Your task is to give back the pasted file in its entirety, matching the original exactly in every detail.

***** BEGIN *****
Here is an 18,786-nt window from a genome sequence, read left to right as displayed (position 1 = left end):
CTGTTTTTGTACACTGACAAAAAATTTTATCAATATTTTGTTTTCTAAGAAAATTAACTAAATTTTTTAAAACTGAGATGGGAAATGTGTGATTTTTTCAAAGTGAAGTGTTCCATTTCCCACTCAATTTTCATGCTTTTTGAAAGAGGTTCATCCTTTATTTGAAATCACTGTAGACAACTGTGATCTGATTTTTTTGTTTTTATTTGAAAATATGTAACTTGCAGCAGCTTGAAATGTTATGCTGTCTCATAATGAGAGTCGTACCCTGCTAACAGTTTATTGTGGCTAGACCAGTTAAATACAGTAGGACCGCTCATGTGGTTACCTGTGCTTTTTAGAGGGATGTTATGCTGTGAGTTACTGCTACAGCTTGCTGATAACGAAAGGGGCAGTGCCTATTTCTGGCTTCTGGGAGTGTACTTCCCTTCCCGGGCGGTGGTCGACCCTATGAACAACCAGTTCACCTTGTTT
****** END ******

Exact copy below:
Here is an 18,786-nt window from a genome sequence, read left to right as displayed (position 1 = left end):
CTGTTTTTGTACACTGACAAAAAATTTTATCAATATTTTGTTTTCTAAGAAAATTAACTAAATTTTTTAAAACTGAGATGGGAAATGTGTGATTTTTTCAAAGTGAAGTGTTCCATTTCCCACTCAATTTTCATGCTTTTTGAAAGAGGTTCATCCTTTATTTGAAATCACTGTAGACAACTGTGATCTGATTTTTTTGTTTTTATTTGAAAATATGTAACTTGCAGCAGCTTGAAATGTTATGCTGTCTCATAATGAGAGTCGTACCCTGCTAACAGTTTATTGTGGCTAGACCAGTTAAATACAGTAGGACCGCTCATGTGGTTACCTGTGCTTTTTAGAGGGATGTTATGCTGTGAGTTACTGCTACAGCTTGCTGATAACGAAAGGGGCAGTGCCTATTTCTGGCTTCTGGGAGTGTACTTCCCTTCCCGGGCGGTGGTCGACCCTATGAACAACCAGTTCACCTTGTTT